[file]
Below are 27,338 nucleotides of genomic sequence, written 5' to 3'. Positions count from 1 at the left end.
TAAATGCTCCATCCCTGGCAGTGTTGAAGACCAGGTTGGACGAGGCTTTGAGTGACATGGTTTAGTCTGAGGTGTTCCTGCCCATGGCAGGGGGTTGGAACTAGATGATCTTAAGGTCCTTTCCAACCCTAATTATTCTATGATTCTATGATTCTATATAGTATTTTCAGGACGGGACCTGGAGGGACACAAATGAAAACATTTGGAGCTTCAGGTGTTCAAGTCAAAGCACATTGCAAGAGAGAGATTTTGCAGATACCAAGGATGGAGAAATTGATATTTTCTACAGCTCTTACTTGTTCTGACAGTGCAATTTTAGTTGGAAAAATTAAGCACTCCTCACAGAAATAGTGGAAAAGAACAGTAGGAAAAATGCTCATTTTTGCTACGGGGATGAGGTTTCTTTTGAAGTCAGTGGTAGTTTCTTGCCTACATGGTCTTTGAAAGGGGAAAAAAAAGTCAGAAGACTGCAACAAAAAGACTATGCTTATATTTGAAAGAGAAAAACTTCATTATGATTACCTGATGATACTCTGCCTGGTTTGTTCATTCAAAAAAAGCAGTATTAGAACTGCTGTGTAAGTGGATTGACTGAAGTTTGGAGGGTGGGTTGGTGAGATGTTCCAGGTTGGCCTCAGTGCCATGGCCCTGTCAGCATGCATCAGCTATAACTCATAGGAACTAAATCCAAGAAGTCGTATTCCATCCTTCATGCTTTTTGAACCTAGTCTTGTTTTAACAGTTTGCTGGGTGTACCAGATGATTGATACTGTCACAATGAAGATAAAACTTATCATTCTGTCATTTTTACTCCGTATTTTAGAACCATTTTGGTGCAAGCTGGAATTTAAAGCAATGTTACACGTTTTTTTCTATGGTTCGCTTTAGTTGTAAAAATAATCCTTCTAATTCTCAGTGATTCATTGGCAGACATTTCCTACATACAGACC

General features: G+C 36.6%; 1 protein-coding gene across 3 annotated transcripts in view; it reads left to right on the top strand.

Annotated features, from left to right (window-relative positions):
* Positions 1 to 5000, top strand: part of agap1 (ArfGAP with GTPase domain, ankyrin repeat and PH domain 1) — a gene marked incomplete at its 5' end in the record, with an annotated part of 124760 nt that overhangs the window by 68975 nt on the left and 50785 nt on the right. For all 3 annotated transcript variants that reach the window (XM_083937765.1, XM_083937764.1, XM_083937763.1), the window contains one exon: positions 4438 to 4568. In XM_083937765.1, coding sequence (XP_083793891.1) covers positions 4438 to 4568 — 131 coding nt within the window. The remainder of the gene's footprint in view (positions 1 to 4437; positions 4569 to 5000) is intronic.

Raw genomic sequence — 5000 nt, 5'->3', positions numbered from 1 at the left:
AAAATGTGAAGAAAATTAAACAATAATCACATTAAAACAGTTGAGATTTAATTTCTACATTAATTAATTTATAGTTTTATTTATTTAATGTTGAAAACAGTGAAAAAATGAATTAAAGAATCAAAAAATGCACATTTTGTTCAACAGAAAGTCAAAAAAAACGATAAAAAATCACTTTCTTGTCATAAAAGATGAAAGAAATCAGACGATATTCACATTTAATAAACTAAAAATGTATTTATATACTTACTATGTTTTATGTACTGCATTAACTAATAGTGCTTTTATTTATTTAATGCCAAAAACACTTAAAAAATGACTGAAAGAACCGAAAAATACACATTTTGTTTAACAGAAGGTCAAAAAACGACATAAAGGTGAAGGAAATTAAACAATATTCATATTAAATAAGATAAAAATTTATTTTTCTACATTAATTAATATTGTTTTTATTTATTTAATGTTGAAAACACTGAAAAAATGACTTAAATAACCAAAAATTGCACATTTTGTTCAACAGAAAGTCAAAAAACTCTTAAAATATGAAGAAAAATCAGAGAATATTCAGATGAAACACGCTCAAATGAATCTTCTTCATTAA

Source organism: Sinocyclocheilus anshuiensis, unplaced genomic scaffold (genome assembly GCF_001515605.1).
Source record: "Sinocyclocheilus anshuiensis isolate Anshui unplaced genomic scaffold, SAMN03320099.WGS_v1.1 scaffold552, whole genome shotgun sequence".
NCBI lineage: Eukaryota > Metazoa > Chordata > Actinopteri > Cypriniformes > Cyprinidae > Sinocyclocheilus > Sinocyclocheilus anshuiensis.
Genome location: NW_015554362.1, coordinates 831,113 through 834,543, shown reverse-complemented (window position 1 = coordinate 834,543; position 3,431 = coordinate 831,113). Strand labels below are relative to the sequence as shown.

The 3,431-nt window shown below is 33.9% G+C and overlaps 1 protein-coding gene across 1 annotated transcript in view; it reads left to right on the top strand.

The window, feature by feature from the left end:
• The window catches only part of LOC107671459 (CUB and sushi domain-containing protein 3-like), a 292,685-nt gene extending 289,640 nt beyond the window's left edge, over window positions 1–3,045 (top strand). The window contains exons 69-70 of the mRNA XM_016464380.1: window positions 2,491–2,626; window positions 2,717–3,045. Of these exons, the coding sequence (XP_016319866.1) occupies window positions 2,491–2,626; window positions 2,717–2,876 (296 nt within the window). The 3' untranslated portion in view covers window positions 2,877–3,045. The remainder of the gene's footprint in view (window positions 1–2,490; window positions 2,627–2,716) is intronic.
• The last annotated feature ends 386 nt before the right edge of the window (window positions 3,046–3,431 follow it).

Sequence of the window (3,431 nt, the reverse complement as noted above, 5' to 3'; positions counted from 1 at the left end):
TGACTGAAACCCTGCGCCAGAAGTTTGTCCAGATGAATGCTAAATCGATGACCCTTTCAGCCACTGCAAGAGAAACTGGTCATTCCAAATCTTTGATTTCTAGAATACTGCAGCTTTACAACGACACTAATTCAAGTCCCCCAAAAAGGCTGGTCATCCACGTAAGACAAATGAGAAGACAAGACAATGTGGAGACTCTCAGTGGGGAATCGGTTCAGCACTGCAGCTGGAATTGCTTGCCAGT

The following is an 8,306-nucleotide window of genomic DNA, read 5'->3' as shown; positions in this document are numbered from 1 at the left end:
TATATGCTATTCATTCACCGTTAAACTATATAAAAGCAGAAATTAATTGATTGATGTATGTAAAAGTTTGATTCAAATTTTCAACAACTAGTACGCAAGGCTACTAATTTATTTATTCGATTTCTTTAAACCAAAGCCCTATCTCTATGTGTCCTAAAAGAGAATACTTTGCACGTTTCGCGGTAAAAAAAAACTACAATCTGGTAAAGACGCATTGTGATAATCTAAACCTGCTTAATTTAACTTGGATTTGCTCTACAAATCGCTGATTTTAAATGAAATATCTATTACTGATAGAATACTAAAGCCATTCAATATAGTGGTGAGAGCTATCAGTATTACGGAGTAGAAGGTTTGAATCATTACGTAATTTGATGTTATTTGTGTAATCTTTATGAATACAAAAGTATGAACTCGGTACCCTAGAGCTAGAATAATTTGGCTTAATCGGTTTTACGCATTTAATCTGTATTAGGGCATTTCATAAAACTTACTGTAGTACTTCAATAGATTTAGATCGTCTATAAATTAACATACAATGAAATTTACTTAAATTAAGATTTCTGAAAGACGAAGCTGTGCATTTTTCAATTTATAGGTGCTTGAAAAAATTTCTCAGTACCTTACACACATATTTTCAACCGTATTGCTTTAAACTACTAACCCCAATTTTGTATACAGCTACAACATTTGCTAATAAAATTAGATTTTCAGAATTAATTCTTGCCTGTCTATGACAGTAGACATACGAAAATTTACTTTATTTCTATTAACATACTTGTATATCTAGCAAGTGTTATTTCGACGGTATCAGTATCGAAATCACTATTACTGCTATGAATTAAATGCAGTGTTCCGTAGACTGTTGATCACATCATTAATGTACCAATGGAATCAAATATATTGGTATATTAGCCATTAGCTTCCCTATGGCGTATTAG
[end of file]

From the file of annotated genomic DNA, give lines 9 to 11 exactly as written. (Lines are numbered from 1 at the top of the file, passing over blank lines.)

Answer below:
Source record: "Sinocyclocheilus anshuiensis isolate Anshui unplaced genomic scaffold, SAMN03320099.WGS_v1.1 scaffold552, whole genome shotgun sequence".
NCBI lineage: Eukaryota > Metazoa > Chordata > Actinopteri > Cypriniformes > Cyprinidae > Sinocyclocheilus > Sinocyclocheilus anshuiensis.
Genome location: NW_015554362.1, coordinates 831,113 through 834,543, shown reverse-complemented (window position 1 = coordinate 834,543; position 3,431 = coordinate 831,113). Strand labels below are relative to the sequence as shown.